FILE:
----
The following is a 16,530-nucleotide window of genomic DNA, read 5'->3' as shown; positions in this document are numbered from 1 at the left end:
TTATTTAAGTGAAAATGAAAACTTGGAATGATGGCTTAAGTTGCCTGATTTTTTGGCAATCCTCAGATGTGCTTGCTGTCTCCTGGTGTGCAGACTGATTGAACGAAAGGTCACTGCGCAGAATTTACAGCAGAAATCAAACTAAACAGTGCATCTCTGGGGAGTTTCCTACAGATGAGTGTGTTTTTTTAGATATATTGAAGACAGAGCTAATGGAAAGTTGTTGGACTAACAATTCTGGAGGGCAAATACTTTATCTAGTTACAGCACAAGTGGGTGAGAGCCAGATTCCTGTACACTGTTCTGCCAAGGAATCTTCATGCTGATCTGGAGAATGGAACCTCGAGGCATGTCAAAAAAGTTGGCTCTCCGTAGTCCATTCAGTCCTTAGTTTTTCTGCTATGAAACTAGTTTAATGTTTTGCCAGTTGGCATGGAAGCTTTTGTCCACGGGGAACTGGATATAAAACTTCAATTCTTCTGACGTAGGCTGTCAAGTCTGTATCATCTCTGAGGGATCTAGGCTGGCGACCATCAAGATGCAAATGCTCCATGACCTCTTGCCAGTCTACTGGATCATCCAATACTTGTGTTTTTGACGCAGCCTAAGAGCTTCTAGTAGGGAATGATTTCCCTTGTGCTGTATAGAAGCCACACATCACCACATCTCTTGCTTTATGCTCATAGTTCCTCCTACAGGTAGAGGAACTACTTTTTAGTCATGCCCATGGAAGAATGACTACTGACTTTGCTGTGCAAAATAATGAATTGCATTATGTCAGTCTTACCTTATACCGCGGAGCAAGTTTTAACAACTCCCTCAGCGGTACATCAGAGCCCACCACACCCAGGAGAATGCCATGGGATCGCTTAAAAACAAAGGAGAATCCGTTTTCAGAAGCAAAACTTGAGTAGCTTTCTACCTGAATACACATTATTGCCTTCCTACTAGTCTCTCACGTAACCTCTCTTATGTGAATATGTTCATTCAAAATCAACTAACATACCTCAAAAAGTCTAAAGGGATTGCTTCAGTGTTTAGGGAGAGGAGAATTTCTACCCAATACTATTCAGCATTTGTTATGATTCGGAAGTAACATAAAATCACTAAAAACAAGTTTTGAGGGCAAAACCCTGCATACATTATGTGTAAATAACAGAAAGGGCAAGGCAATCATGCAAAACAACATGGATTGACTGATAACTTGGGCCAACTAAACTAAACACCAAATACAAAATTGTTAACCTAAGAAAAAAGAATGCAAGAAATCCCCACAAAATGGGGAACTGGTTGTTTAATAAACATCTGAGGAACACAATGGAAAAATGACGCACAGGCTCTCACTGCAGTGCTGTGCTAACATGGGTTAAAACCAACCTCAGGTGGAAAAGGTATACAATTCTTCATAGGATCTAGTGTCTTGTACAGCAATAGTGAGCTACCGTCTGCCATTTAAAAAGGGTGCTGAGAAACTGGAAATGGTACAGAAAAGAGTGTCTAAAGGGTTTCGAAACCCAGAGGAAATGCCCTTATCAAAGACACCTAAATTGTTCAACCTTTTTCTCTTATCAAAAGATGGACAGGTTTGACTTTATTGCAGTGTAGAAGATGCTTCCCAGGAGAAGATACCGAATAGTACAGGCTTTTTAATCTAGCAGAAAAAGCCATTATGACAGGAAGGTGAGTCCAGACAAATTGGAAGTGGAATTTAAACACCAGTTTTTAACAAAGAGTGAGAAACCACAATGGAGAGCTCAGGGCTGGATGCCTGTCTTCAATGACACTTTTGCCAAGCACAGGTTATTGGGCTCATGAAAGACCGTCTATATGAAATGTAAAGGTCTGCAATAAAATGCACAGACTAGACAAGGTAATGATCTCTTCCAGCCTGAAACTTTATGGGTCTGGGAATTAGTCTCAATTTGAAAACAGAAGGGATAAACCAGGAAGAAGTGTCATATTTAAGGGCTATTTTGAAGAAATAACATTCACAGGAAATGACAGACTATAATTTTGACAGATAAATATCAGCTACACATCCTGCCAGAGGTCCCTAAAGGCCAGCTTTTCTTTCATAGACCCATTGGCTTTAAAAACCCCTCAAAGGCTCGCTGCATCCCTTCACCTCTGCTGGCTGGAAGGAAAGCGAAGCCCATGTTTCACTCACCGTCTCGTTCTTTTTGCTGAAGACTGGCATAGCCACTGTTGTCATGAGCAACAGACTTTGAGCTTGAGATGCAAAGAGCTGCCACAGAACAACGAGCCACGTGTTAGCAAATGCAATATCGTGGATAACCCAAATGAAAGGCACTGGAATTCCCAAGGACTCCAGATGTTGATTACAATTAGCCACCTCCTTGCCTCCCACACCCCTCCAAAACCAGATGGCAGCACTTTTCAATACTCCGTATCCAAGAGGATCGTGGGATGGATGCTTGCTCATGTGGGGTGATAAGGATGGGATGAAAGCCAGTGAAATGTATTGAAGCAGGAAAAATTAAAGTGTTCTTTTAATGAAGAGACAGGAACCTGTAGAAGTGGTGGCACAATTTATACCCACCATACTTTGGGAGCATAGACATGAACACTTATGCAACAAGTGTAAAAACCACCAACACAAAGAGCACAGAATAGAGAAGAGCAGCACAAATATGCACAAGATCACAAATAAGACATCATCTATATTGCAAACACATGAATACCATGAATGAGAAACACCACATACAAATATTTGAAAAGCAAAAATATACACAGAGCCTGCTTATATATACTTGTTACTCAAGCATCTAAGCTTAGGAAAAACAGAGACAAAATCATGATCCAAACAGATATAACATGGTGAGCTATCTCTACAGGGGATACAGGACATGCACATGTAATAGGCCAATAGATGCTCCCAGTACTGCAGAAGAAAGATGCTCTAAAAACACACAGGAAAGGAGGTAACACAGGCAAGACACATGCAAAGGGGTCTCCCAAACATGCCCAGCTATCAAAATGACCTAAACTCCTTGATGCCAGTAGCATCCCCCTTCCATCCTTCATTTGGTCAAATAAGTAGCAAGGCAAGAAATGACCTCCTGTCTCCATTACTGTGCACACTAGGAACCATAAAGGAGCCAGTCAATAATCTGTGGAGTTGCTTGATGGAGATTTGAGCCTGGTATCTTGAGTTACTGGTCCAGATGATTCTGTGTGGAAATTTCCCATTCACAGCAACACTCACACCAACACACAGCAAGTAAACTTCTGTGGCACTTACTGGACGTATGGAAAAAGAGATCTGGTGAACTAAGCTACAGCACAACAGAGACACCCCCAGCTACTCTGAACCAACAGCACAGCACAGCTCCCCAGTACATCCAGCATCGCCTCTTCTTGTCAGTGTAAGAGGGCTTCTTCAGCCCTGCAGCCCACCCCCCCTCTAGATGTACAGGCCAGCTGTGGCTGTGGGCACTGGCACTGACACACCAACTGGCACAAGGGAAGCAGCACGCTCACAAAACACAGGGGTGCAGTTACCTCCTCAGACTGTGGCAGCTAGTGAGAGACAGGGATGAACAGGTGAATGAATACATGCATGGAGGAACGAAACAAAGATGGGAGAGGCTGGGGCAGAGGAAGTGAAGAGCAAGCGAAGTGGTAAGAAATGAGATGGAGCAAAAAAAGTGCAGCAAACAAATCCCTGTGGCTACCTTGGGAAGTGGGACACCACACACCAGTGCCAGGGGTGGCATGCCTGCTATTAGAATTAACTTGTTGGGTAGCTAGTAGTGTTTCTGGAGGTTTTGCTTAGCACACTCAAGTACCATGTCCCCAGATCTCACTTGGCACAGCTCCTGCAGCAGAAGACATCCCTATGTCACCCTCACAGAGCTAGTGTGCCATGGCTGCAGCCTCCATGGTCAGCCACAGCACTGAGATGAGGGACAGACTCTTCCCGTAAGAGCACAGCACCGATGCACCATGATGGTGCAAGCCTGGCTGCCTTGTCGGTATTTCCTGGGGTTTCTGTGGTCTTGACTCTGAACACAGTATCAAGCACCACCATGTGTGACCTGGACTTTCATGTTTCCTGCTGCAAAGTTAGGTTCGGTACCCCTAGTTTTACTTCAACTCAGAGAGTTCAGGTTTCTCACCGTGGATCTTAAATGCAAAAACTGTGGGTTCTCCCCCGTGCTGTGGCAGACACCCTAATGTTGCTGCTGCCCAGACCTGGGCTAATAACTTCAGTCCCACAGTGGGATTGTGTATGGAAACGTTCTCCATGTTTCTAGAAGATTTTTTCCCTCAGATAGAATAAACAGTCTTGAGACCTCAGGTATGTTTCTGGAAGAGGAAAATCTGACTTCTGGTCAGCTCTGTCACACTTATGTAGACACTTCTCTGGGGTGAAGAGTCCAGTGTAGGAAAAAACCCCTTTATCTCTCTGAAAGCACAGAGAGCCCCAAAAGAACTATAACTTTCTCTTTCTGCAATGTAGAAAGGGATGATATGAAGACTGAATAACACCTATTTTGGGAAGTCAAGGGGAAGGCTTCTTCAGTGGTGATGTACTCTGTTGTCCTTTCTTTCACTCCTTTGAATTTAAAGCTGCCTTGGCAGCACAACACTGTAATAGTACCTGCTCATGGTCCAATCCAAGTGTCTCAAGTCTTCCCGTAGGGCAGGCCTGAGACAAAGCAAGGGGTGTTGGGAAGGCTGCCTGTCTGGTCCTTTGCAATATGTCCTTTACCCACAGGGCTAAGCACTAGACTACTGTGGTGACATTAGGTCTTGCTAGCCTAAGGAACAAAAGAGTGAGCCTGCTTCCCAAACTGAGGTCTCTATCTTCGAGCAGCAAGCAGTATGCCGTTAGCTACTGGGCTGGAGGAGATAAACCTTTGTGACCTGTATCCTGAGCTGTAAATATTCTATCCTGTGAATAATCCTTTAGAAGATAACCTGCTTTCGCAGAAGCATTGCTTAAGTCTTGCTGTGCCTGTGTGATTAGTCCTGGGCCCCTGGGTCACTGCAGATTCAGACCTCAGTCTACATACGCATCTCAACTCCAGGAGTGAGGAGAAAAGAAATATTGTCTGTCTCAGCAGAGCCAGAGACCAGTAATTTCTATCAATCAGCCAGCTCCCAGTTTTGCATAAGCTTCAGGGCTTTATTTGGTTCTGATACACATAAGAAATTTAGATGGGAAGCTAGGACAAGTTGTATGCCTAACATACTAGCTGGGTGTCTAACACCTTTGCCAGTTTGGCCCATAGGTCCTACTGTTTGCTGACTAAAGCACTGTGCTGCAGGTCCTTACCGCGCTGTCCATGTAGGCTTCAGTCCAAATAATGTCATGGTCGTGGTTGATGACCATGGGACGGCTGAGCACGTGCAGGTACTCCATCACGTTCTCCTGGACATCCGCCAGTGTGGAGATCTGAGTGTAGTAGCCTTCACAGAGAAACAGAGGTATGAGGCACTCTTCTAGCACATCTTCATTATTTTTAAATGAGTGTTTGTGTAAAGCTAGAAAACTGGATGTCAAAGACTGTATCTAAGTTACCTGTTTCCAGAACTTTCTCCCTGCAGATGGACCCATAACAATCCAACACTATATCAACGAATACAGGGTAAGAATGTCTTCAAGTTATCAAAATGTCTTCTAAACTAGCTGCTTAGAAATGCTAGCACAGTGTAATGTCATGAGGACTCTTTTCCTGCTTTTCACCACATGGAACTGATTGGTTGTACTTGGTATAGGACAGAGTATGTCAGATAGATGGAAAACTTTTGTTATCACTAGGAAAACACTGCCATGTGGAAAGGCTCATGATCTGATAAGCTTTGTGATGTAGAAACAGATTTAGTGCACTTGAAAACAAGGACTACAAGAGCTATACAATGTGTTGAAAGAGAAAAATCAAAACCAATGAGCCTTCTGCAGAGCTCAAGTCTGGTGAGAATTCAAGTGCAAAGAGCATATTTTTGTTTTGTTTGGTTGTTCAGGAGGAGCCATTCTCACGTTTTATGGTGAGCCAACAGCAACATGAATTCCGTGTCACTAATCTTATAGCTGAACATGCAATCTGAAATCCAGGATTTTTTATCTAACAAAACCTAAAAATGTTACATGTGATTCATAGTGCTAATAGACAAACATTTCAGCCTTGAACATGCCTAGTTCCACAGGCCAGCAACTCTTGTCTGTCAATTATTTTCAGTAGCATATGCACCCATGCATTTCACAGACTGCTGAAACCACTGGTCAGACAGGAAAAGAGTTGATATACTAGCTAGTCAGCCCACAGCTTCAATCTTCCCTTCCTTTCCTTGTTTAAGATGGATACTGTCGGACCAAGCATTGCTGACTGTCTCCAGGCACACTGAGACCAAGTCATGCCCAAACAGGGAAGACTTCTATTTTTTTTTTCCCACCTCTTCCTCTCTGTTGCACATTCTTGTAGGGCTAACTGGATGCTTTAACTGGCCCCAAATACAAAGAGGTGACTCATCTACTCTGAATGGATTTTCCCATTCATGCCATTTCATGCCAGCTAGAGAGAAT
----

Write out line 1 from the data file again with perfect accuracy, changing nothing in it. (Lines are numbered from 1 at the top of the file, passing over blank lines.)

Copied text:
The following is a 16,530-nucleotide window of genomic DNA, read 5'->3' as shown; positions in this document are numbered from 1 at the left end: